Sara also filled top-level positions with political appointees. She named her spokesperson in the Office of the Vice President, Reynold Munsayac, as assistant secretary. Who was Munsayac? He was a Rodrigo Duterte appointee in the Presidential Commission on Good Government. What was he doing in an agency addressing education, notwithstanding the crises it faced?

And then there was the controversial Kristian Ablan, formerly with the father Duterte’s Presidential Communications Operations Office where he held various posts as undersecretary, assistant secretary, and deputy presidential spokesperson.

Ablan was associated with the controversy on the fire sale of DepEd laptops for public school teachers. The contract for the purchase of the laptops was done in the previous DepEd administration of Leonor Briones. Its implementation, however, extended to the succeeding Sara Duterte administration. DepEd was unable to pay the logistics firm assigned to do the deliveries. The laptops ended up in retail stores at fire sale prices. It was Ablan who was in charge of that under Sara. Where did the allocated money for it go? The project cost P671 million and was to benefit some 11,495 public schools all over the country. Only a fraction reached public school teachers.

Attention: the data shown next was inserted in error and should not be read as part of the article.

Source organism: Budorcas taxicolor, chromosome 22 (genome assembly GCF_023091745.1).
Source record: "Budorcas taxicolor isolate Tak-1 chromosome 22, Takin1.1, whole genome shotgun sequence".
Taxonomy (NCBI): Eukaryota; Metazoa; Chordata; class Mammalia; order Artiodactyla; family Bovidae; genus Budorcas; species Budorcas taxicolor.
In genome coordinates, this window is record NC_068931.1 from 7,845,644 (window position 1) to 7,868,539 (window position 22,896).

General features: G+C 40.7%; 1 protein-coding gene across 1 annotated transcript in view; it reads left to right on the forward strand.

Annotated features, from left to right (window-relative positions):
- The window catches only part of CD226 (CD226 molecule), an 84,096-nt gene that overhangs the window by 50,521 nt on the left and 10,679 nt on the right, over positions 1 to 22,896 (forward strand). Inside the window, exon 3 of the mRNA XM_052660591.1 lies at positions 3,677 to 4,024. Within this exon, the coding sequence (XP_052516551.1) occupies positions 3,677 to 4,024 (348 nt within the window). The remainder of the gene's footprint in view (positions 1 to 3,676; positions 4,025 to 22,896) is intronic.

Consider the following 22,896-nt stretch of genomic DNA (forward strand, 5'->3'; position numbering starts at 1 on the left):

Money and mystery

As is always associated with the Dutertes, how public money was spent always ends up as a mystery.

And then the bad news came on the PISA 2022 results – the Programme for International Student Assessment. PISA does a triennial assessment of 15-year old students in reading, mathematics and science across the globe, engaging more than 90 countries and some 3 million students worldwide. These assessments are important: they “offer insights on the quality and equity of learning outcomes, and allow educators and policymakers to examine trends in performance against international benchmarks, and develop effective policies and practice to improve their education systems.” It is an indicator of the quality of our basic education.